• Debris estimation: both the debris directly from the flood and the indirect debris a few days or weeks later from people having to rip out sheet rock and carpets. The advances in photogrammetrics make it possible to estimate the volume of debris— if you have the “before” survey of the area; we flew with PrecisionHawk at the Bennett Landfill superfund site in February in order to estimate the volume of toxic trash (which was on fire) that needed to be safely removed. The next step is to estimate the content, because vegetation and construction materials have to get handled and processed differently.
  • Deliver supplies to cut off regions. We learned during last year’s summer institute that if the locals can hold out for 72 hours, usually that’s sufficient. Indeed, in Texas, where breeding stock can represent hundreds of thousands of dollars of investment, it may make sense for someone to stay behind. But sometimes people get taken by surprise or a bridge washes out unexpectedly and need diabetes medicine and other perishables. Groups like Matternet, who like CRASAR are members of FIT,  are looking at delivering medicine with rotorcraft. A group of Texas A&M aerospace students won 2nd place for their small but hefty fixed-wing UAV that could be used to drop off heavier/bigger bundles of supplies from further distances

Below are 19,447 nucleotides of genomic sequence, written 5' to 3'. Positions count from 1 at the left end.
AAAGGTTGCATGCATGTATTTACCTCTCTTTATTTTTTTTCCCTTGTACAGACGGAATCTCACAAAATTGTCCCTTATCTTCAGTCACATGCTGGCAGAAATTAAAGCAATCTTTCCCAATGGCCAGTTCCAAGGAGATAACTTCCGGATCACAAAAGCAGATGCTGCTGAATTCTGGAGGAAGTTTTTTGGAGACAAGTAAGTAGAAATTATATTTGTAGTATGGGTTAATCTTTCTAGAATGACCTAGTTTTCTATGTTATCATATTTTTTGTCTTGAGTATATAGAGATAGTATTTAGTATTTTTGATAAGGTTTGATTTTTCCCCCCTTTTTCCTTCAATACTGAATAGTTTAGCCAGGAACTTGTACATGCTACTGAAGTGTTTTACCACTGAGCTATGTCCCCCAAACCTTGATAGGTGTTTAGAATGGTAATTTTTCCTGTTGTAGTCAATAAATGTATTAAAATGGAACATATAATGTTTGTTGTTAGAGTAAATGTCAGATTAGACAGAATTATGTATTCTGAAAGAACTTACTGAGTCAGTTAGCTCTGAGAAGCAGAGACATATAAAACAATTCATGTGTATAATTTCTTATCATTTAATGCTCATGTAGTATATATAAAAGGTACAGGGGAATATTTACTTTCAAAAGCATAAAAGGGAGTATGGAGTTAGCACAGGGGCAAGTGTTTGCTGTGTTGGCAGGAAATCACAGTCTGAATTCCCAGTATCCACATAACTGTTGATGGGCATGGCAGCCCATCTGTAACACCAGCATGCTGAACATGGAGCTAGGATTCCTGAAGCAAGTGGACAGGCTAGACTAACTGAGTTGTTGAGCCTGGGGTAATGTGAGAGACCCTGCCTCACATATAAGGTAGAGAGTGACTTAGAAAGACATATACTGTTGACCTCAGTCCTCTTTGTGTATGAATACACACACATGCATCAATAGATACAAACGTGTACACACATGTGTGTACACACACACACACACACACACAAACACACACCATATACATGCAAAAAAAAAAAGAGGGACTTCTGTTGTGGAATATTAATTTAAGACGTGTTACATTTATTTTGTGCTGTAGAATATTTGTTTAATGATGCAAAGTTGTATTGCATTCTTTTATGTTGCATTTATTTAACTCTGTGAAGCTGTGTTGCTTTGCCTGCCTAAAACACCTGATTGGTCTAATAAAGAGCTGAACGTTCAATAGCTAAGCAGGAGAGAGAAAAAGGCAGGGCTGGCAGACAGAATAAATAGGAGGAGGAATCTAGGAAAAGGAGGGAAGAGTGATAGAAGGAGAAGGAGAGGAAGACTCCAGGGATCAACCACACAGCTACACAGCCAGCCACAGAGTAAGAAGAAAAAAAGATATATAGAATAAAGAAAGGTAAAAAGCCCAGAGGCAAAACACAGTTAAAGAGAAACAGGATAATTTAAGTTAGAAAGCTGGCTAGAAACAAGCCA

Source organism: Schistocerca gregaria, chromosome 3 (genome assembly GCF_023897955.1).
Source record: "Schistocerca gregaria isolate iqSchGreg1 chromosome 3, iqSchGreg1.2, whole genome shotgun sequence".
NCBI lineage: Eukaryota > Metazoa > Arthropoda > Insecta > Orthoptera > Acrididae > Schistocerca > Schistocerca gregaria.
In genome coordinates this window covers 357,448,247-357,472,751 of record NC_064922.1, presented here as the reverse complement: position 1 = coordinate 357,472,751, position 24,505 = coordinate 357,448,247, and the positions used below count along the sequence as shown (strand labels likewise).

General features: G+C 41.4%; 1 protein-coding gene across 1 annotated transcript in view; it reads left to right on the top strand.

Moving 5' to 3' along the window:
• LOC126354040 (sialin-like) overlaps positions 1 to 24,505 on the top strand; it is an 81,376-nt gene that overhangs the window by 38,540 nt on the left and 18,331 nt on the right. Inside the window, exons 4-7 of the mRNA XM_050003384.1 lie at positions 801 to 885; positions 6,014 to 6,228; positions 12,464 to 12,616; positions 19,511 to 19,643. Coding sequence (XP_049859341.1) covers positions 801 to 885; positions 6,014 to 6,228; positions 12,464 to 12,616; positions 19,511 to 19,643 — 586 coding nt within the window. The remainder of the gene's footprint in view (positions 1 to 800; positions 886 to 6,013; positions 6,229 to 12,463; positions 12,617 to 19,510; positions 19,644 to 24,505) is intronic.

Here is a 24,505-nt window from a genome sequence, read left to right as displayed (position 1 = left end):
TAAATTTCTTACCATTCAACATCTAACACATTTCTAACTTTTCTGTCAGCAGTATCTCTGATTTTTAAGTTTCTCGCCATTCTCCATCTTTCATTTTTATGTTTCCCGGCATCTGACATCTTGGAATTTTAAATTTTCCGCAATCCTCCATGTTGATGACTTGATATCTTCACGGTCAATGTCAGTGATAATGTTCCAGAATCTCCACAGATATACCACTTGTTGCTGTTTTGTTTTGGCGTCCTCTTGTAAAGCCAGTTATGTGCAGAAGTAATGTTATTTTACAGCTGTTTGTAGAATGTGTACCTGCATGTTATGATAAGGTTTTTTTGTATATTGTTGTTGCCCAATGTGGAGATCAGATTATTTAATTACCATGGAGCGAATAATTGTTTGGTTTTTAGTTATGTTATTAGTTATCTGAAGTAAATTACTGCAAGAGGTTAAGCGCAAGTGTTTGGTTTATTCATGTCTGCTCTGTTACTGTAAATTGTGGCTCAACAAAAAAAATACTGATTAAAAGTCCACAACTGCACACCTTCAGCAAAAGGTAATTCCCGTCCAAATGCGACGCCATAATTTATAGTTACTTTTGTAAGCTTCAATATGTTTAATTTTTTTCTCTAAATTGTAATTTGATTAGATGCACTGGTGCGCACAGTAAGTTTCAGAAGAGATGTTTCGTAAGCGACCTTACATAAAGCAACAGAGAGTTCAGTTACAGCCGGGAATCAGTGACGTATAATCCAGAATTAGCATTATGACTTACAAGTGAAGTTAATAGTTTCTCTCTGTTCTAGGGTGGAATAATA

• Delivering lifelines, life jackets, and small things to people trapped on roofs. A note about delivering things with a rotorcraft- You can use rotorcraft to carry a line or bottle to someone but the weight and distribution usually makes the UAV very sensitive to wind and control errors— if you are using a open rotor system just be aware and maintain more distance than normal from a person if at all possible. One senior design project that resulted from last year’s Summer Institute was to create a 2-way audio system for rotorcraft. The rotors generate about 85 dB of noise so if you’re a responders and want to try to talk with a person by hanging a microphone and speaker on the UAV, it probably won’t work. The Computer Engineering design team used noise reduction algorithms from National Instruments LabVIEW to prototype a lightweight 2-way audio system impervious to noise.